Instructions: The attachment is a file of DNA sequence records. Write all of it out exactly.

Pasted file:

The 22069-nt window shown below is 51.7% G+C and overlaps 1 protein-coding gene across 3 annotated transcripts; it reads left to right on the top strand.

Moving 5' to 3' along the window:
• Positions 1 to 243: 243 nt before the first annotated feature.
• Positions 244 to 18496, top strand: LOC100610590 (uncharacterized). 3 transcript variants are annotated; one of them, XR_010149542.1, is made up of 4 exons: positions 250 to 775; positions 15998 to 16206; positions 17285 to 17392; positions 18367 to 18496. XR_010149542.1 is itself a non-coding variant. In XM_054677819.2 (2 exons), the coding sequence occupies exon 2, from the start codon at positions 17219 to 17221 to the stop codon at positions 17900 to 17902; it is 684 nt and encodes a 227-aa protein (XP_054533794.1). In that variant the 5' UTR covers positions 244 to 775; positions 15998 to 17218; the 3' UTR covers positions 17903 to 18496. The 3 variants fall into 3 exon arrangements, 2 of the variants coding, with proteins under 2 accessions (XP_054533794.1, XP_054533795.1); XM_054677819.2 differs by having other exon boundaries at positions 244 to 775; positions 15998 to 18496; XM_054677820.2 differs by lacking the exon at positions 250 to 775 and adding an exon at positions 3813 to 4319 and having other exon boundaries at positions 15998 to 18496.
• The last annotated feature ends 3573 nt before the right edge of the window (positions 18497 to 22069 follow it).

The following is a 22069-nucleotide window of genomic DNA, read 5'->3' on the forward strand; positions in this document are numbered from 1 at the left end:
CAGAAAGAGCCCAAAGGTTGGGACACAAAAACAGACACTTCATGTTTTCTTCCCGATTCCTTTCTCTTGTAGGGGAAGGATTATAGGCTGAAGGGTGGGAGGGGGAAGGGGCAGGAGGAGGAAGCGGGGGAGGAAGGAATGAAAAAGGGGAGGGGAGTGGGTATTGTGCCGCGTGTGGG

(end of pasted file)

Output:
The 22069-nt window shown below is 51.7% G+C and overlaps 1 protein-coding gene across 3 annotated transcripts; it reads left to right on the top strand.

Moving 5' to 3' along the window:
• Positions 1 to 243: 243 nt before the first annotated feature.
• Positions 244 to 18496, top strand: LOC100610590 (uncharacterized). 3 transcript variants are annotated; one of them, XR_010149542.1, is made up of 4 exons: positions 250 to 775; positions 15998 to 16206; positions 17285 to 17392; positions 18367 to 18496. XR_010149542.1 is itself a non-coding variant. In XM_054677819.2 (2 exons), the coding sequence occupies exon 2, from the start codon at positions 17219 to 17221 to the stop codon at positions 17900 to 17902; it is 684 nt and encodes a 227-aa protein (XP_054533794.1). In that variant the 5' UTR covers positions 244 to 775; positions 15998 to 17218; the 3' UTR covers positions 17903 to 18496. The 3 variants fall into 3 exon arrangements, 2 of the variants coding, with proteins under 2 accessions (XP_054533794.1, XP_054533795.1); XM_054677819.2 differs by having other exon boundaries at positions 244 to 775; positions 15998 to 18496; XM_054677820.2 differs by lacking the exon at positions 250 to 775 and adding an exon at positions 3813 to 4319 and having other exon boundaries at positions 15998 to 18496.
• The last annotated feature ends 3573 nt before the right edge of the window (positions 18497 to 22069 follow it).

The following is a 22069-nucleotide window of genomic DNA, read 5'->3' on the forward strand; positions in this document are numbered from 1 at the left end:
CAGAAAGAGCCCAAAGGTTGGGACACAAAAACAGACACTTCATGTTTTCTTCCCGATTCCTTTCTCTTGTAGGGGAAGGATTATAGGCTGAAGGGTGGGAGGGGGAAGGGGCAGGAGGAGGAAGCGGGGGAGGAAGGAATGAAAAAGGGGAGGGGAGTGGGTATTGTGCCGCGTGTGGG